With all the tech doodads built into cars these days, we sometimes forget that at its core, a car is a means to transport people or goods from Point A to Point B as simply and as easily as possible. I’ve tested cars with voice commands, handsfree features, infotainment systems that put our own home entertainment system to shame, and driver assist technologies that render drivers’ instincts almost useless.
Which is why it’s sometimes nice to be reminded about the basics—and that’s what happened when I tested the 2019 Honda Brio. Now, don’t get me wrong. The Brio isn’t a barebones car; it’s just that this subcompact hatch doesn’t have too many bells and whistles. What it is is a practical, comfortable ride that’s economical to drive and nice to look at at the same time.
The front looks more refined than the model it replaces. Its angular front-end and squarish headlights make it look like the front of the current-generation Mobilio. Overall, it’s an attractive small car with modern angles and charming proportions.
This second-generation Brio ditches the controversial large tailgate glass for a more conventional one. I wasn’t a fan of the first-gen’s flat all-glass tailgate, but it does have more character than the current model’s rear end. I’m still on the fence about this as of writing.
The current Brio comes with a 1.2-liter engine, a step down from the previous gen’s 1.3-liter mill. It’s also now mated to a CVT instead of a conventional auto gearbox. Producing 89hp and 110Nm, the engine seems such a letdown. But in real world scenarios (a.k.a. city traffic and crawling speeds), this is enough. It picks up speed pretty fast, at least until the needle reaches around 100kph, after which you can feel the engine struggle.
Even with a lead foot and driving in 20kph traffic, I got about 10.5kpL. In mixed city-highway routes with speeds between 20 and 60kph, I got about 14.2kpL. Do note, however, that most of the time, I was either driving solo or with just one passenger.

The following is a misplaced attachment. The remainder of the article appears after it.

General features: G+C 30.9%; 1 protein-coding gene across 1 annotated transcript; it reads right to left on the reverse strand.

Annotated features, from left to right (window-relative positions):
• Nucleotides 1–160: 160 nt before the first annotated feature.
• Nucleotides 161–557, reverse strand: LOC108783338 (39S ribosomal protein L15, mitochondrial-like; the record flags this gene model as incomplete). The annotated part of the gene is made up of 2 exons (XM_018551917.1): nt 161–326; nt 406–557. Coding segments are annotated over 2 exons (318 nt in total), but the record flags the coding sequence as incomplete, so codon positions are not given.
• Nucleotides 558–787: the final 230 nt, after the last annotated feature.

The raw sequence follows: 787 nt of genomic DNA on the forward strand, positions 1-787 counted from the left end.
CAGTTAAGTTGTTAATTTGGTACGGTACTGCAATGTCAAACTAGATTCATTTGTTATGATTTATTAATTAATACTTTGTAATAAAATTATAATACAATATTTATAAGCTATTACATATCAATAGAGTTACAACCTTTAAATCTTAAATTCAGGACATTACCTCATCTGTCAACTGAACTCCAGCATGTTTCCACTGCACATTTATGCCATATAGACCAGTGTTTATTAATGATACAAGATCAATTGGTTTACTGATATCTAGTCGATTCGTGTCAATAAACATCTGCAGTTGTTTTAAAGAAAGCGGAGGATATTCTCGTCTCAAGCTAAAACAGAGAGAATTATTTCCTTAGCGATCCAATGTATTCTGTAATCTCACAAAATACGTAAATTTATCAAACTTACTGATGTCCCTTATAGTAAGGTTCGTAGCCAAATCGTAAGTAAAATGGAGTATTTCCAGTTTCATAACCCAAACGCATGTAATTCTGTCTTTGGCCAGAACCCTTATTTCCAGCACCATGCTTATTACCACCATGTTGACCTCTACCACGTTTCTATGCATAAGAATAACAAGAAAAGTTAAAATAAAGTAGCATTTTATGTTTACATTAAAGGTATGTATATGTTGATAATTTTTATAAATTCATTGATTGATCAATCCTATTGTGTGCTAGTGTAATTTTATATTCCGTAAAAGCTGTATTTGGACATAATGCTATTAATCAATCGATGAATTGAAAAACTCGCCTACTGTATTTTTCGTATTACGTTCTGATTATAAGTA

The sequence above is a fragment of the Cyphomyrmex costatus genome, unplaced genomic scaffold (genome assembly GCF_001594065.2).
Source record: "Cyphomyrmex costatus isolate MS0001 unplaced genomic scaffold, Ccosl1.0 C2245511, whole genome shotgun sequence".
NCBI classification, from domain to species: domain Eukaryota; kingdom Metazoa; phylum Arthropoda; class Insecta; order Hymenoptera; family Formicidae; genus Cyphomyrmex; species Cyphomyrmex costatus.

Ride quality is pretty good; the Brio manages our road imperfections quite well. The car is fun to drive and handles well. It’s also easy to park thanks to the big windows and low
beltline. I wish it had backup sensors though, at the least.
The Brio can accommodate five grown adults, although the three at the back might feel a bit cramped. Shoulder room is a bit tight, but surprisingly there’s ample head and knee room.
The cargo area is surprisingly big for a small car, accommodating up to 258 liters when the rear seats are up. You can expand that up to 710 liters when you fold down the rear seats. Note, however, that 60/40 split isn’t available so the whole rear bench folds down.
Honda Brio 1.2 V CVT specs
- ENGINE: 1.2L SOHC i-VTEC
- TRANSMISSION: Earth Dreams CVT
- POWER: 89hp @ 6,000rpm
- TORQUE: 110Nm @ 4,800rpm
- BRAKES: ventilated disc front, drum rear
- SUSPENSION: MacPherson strut with stabilizer front, torsion beam rear
- TIRES: 175/65 R14
- SAFETY: driver and front passenger airbags, ABS with EBD, immobilizer, G-Force control
- DIMENSIONS: 3,900 x 1,680 x 1,485mm; 969kg
- PRICE: P658,000
The 2019 Honda Brio 1.2 V CVT offers a fairly good feature set that’s enough for your everyday needs. It’s solidly built, fun to drive, comfortable, and economical—qualities that you should consider when you’re in the market for a practical daily car.